for the Damned
by Edgar J. Steele
'Now, HERE, you see,
it takes all the running
YOU can do, to keep in
the same place. If you
want to get somewhere
else, you must run at
least twice as fast as
- Red Queen to Alice, Ch. 2, Through the
Looking Glass, by Lewis Carroll
December 19, 2001
Round One of the Lonny Rae thought crime trial is over after a quick, two-day
jury trial in this sleepy backwoods town in Southwestern Idaho. The
thought police lost...this time. The next time it could be very
different, depending upon the parties involved and the circumstances.
Lonny Rae was acquitted of a charge
of Malicious Harassment (the formal title of Idaho's "hate crime"
law), by a jury that saw no racial animus in the slur that he flung at the
back of the hulking black man he had just seen mauling his wife.
Now, for the bad news.
That same jury found Lonny Rae guilty of assault, a misdemeanor (the hate
crime charge was a felony for which the maximum penalty was 5 years).
The black man, as many know, has never been charged with any crime for
attacking Lonny's wife. The double standard for treatment of whites and
blacks by the American judicial system continues.
We will file a post-trial motion to
set aside the verdict, of course, which District Court judge Stephen
Drescher almost certainly will deny. We will then move on to a direct
appeal of the conviction. This is more than a routine move by a
disgruntled defendant, however, as it highlights yet another extraordinary and
unusual twist in a case that was already noteworthy in many respects.
The appeal also will be unusual
because such an appeal is rarely taken, if ever, in view of the fact that the
penalty for simple misdemeanor assault reasonably can be expected to amount
to nothing more than a brief period of unsupervised probation. This sort
of appeal can be taken when your lawyer works for free or if you have
unlimited financial resources, both of which are out of reach for the
vast majority of Americans, particularly those charged with these
I undertook the pro bono
representation of Lonny Rae because I see this as a case vitally important to
the rest of us, not just for the First Amendment issue involved, but
also because of the double standard employed against white people when blacks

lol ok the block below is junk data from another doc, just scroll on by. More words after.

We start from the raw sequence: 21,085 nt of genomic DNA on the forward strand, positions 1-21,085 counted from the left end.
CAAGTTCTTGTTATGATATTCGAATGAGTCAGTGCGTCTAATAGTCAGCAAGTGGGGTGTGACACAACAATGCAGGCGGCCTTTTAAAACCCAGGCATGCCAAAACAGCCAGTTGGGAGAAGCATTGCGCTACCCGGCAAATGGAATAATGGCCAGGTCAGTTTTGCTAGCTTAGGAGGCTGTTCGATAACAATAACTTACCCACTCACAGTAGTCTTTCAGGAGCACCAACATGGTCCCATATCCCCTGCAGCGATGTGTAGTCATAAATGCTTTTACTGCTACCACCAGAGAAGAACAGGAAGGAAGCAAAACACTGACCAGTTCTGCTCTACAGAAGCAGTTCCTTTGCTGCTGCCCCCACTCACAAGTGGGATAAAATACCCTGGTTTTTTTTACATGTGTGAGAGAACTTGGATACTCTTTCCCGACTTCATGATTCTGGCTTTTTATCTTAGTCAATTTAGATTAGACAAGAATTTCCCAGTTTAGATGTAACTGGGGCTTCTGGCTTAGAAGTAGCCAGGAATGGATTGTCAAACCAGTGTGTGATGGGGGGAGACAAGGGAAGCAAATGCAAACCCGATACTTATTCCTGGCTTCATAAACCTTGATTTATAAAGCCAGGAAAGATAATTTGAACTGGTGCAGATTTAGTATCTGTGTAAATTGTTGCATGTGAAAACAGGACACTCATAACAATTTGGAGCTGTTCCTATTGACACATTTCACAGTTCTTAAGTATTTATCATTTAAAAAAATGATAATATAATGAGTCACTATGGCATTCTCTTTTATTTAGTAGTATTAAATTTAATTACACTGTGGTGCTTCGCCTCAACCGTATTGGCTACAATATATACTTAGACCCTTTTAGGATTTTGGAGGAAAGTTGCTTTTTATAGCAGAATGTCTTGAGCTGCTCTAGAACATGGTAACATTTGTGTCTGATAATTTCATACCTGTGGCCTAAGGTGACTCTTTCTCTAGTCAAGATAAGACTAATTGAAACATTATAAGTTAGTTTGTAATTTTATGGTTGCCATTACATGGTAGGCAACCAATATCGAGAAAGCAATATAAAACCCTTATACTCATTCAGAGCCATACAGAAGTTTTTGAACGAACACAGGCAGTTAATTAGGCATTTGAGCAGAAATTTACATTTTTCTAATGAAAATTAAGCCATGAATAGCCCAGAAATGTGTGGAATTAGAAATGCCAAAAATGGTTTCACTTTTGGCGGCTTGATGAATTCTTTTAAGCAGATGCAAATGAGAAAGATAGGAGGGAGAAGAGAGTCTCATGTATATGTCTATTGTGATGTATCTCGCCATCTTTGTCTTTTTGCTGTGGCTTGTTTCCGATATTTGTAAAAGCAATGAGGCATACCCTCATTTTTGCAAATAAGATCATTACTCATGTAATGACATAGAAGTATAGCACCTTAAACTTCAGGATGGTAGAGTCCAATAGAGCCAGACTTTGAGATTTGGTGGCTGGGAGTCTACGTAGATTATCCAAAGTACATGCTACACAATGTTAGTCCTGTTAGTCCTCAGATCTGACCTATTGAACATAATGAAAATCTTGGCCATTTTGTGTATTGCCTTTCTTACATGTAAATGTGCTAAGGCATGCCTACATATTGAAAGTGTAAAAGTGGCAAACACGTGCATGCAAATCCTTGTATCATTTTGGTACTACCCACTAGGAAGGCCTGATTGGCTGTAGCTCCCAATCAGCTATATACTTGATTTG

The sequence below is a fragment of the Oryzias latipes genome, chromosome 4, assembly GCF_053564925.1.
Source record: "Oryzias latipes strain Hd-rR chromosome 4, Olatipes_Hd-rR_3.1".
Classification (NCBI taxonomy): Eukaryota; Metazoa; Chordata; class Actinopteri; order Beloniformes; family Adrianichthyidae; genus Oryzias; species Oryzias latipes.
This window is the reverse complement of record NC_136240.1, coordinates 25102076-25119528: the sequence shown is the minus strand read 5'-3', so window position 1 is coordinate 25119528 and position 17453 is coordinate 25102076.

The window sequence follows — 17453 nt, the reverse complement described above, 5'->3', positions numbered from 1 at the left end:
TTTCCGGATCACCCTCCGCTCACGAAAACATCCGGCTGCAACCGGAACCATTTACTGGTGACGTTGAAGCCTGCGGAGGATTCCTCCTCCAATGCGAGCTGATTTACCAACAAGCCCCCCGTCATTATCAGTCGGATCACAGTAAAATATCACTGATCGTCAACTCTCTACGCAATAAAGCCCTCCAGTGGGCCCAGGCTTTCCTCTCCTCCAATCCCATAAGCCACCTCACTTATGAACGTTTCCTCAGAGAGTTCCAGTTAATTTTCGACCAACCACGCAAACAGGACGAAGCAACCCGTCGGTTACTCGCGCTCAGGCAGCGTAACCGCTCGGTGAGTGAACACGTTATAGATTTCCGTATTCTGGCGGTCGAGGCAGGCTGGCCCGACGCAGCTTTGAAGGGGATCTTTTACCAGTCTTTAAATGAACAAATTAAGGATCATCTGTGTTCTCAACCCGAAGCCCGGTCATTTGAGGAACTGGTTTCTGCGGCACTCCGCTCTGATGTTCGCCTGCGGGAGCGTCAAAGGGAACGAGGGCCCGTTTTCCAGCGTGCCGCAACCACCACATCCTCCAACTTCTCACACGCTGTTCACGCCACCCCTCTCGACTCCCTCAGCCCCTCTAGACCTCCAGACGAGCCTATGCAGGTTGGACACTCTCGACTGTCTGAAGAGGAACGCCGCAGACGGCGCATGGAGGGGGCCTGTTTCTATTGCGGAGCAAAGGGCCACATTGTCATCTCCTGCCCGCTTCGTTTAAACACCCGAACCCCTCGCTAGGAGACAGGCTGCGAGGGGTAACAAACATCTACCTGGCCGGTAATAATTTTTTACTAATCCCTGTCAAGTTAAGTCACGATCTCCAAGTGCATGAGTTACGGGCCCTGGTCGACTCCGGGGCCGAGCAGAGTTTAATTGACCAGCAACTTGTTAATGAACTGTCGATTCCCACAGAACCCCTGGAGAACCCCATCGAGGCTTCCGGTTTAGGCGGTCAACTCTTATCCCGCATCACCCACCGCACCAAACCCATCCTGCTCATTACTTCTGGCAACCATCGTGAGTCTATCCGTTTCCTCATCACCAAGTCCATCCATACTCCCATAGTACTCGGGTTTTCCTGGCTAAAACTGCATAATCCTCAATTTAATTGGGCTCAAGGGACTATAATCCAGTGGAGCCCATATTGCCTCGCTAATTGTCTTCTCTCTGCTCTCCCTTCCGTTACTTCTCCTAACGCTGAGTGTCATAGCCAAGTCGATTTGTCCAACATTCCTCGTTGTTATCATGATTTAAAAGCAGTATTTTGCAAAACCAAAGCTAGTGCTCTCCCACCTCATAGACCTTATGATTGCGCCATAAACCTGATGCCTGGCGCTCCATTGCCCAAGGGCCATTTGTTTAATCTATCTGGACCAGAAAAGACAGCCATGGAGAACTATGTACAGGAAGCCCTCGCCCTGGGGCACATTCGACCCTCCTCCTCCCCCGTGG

are involved in a lawsuit. As I said to the jury during closing argument
yesterday: "Why are white people treated one way for saying the
word 'nigger,' when blacks are treated completely differently? It quite
simply isn't fair."
Now, here's the real kicker: Lonny
Rae was never charged with the crime for which he was convicted!
That's right. You didn't read it wrong. Assault was never
mentioned in the original complaint and it was never mentioned during the
trial. We didn't prepare to deflect an assault charge and we never
put on evidence designed to acquit Lonny Rae of that charge.
Unlike a civil trial, for which
lawyers file proposed jury instructions days in advance, instructions which
conclusively outline the legal parameters of a case, a criminal trial sees
them prepared and reviewed at or near the end of the presentation of evidence,
just before the jury is "given" the case to decide. Jury
instructions always include the actual charges against a defendant.
After we rested our defense of Lonny
Rae, the judge sent the jury to the jury room and then gave copies of the jury
instructions he had prepared to both the Adams County Prosecutor, Myron
Gabbert, and myself. I was stunned to see instructions for both assault
and disturbing the peace, listed as what is commonly called
"lesser-included offenses." The prosecutor was as surprised as
was I. "But, judge," I objected, "my client was never
charged with these offenses and neither is a logical subset of the actual
charge." Judge Drescher disagreed and overruled my objection,